U.S. Soccer's decision to reject both the NASL and USL's applications to operate second division leagues this year came as a shocking development in the on-going battle between the two leagues, leading to some interesting but extremely far-fetched conspiracy theories about the decision. According to U.S. Soccer, the decision was made in order to help the situation, not to worsen it.
"U.S. Soccer's objective is to help the USL and NASL come to a resolution for the 2010 season and is committed to playing a role in discussions between the organizations," said U.S. Soccer spokesman Neil Buethe. "Throughout this entire process we've already had numerous discussions with both organizations, and future meetings have been set in the next few days.
"U.S. Soccer understands the importance of having a Division II league, but the most important aspect is figuring out a solution that can last for the foreseeable future," Buethe added. "That is exactly why the board decided not to sanction either league.
"There are still a number of aspects of each organization's application that are unanswered, and a decision of this magnitude is too important to make without the full assurance that either league is sustainable."
What is our take on the situation? It has been clear for some time now that neither league is in position to launch a viable league yet. The legal battle between the USL and NASL over the three teams that defected from USL to join the NASL threatens to negatively impact both leagues (a matter that is now headed for arbitration) and a resolution needs to be found between the leagues if either league is going to survive, or if the sides are going to have a chance to unite and form one strong league.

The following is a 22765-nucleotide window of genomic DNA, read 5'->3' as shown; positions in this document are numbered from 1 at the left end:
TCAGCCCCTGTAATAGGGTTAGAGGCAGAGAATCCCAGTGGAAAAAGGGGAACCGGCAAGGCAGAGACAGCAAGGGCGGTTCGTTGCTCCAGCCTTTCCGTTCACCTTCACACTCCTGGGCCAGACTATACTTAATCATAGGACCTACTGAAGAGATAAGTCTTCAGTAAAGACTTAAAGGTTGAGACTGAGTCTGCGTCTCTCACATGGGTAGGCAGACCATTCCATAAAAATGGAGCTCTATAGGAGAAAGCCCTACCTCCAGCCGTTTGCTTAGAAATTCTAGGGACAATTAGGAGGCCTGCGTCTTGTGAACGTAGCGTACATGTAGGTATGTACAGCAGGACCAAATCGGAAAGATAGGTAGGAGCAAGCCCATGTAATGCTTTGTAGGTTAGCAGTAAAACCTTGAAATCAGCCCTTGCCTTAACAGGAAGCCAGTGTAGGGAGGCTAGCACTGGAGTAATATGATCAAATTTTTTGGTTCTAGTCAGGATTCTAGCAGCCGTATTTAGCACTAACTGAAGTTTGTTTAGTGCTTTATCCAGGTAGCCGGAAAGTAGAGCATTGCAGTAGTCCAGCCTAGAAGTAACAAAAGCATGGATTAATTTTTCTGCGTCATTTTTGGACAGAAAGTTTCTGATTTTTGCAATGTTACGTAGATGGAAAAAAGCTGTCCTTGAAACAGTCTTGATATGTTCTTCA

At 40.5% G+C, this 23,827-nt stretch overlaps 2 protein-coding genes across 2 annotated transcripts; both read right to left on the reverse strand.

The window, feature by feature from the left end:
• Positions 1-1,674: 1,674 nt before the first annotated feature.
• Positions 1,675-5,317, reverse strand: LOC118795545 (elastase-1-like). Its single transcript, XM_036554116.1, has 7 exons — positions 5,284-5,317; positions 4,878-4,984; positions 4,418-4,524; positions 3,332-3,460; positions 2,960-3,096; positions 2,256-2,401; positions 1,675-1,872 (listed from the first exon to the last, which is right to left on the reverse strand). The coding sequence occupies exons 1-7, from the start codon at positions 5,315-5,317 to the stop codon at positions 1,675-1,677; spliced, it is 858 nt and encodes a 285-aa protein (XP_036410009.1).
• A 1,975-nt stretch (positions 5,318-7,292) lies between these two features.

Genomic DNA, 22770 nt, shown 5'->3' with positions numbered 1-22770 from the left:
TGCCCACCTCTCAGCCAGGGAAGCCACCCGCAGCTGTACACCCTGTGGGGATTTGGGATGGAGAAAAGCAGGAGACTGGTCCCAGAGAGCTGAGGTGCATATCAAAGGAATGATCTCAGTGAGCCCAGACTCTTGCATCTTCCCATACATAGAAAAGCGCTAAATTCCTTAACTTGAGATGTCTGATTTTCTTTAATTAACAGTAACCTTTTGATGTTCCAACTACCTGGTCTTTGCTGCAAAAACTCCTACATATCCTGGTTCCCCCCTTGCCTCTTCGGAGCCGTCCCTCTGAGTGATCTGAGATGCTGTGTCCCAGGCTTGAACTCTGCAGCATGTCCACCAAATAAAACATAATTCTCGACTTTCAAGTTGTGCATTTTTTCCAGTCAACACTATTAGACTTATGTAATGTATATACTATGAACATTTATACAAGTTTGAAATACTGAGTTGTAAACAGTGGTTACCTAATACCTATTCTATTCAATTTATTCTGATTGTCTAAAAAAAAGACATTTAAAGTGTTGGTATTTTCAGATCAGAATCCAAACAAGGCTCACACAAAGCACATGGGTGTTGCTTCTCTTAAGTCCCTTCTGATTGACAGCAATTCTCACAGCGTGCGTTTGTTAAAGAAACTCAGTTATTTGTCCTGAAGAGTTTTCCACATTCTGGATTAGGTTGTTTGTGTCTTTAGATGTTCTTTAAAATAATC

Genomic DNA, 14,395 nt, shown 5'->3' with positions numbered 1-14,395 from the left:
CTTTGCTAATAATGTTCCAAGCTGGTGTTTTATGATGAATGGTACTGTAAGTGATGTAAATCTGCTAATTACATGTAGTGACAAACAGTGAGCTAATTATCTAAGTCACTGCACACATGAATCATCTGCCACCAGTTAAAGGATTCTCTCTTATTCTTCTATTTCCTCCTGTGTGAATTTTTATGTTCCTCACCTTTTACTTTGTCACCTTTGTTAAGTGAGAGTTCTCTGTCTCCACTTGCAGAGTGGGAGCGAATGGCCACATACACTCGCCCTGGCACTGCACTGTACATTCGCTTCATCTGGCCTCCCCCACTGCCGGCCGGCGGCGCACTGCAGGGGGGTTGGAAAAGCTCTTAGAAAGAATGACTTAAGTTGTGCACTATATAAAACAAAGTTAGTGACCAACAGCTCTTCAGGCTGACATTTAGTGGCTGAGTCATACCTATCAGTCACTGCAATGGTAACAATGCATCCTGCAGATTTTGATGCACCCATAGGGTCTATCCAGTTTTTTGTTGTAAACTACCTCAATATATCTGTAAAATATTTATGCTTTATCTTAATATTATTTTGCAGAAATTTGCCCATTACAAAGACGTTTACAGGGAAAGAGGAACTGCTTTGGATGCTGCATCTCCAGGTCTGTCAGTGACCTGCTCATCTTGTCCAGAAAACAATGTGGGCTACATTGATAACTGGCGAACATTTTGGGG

Sources tell SBI that U.S. Soccer's one-week deadline for the sides to come up with a solution was set in order to put the pressure squarely on the USL and NASL to come to the table and hammer out a deal or risk not operating in 2010. It's a bit of a gamble on the part of U.S. Soccer, but the federation is looking at the long term, and having the USL and NASL join forces and create a strong league rather than having them fight and form two unstable leagues, is clearly the best way to go. Not having second-division soccer in the United States in 2010 would be awful, but having two leagues launch, clash and fail would be much worse.
As for the conspiracy theories being floated about this decision? I'm not buying any of them, although they do make for great reading.
What do you think of the situation? Hoping the two leagues combine to form a Super League? Worried that there won't be any second division soccer in America in 2010?
Share your thoughts below.